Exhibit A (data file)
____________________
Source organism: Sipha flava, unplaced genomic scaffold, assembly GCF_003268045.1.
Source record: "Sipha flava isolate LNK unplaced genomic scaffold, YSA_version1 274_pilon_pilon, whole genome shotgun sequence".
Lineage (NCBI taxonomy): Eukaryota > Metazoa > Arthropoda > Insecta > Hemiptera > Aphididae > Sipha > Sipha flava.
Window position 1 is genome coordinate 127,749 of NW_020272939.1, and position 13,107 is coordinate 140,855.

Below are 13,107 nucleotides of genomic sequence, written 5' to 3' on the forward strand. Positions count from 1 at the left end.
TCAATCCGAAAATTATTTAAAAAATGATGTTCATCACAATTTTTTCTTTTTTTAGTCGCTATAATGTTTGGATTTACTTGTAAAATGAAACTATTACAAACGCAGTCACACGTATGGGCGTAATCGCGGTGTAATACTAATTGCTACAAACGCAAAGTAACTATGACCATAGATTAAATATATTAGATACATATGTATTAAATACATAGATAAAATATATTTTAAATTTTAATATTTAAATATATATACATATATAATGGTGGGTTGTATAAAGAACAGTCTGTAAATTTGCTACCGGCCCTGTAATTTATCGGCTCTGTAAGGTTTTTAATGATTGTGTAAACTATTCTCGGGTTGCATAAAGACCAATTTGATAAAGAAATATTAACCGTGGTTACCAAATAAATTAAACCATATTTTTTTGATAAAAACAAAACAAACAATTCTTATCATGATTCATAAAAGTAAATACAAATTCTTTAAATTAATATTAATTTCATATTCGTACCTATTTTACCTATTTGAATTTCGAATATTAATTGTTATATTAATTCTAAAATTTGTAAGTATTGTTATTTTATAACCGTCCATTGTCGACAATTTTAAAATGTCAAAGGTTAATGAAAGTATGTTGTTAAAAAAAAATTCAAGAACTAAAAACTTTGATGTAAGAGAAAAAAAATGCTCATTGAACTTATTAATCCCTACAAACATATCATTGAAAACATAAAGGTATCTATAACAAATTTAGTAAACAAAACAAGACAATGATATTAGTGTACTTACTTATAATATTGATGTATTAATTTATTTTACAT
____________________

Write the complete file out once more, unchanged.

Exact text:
Source organism: Sipha flava, unplaced genomic scaffold, assembly GCF_003268045.1.
Source record: "Sipha flava isolate LNK unplaced genomic scaffold, YSA_version1 274_pilon_pilon, whole genome shotgun sequence".
Lineage (NCBI taxonomy): Eukaryota > Metazoa > Arthropoda > Insecta > Hemiptera > Aphididae > Sipha > Sipha flava.
Window position 1 is genome coordinate 127,749 of NW_020272939.1, and position 13,107 is coordinate 140,855.

Below are 13,107 nucleotides of genomic sequence, written 5' to 3' on the forward strand. Positions count from 1 at the left end.
TCAATCCGAAAATTATTTAAAAAATGATGTTCATCACAATTTTTTCTTTTTTTAGTCGCTATAATGTTTGGATTTACTTGTAAAATGAAACTATTACAAACGCAGTCACACGTATGGGCGTAATCGCGGTGTAATACTAATTGCTACAAACGCAAAGTAACTATGACCATAGATTAAATATATTAGATACATATGTATTAAATACATAGATAAAATATATTTTAAATTTTAATATTTAAATATATATACATATATAATGGTGGGTTGTATAAAGAACAGTCTGTAAATTTGCTACCGGCCCTGTAATTTATCGGCTCTGTAAGGTTTTTAATGATTGTGTAAACTATTCTCGGGTTGCATAAAGACCAATTTGATAAAGAAATATTAACCGTGGTTACCAAATAAATTAAACCATATTTTTTTGATAAAAACAAAACAAACAATTCTTATCATGATTCATAAAAGTAAATACAAATTCTTTAAATTAATATTAATTTCATATTCGTACCTATTTTACCTATTTGAATTTCGAATATTAATTGTTATATTAATTCTAAAATTTGTAAGTATTGTTATTTTATAACCGTCCATTGTCGACAATTTTAAAATGTCAAAGGTTAATGAAAGTATGTTGTTAAAAAAAAATTCAAGAACTAAAAACTTTGATGTAAGAGAAAAAAAATGCTCATTGAACTTATTAATCCCTACAAACATATCATTGAAAACATAAAGGTATCTATAACAAATTTAGTAAACAAAACAAGACAATGATATTAGTGTACTTACTTATAATATTGATGTATTAATTTATTTTACAT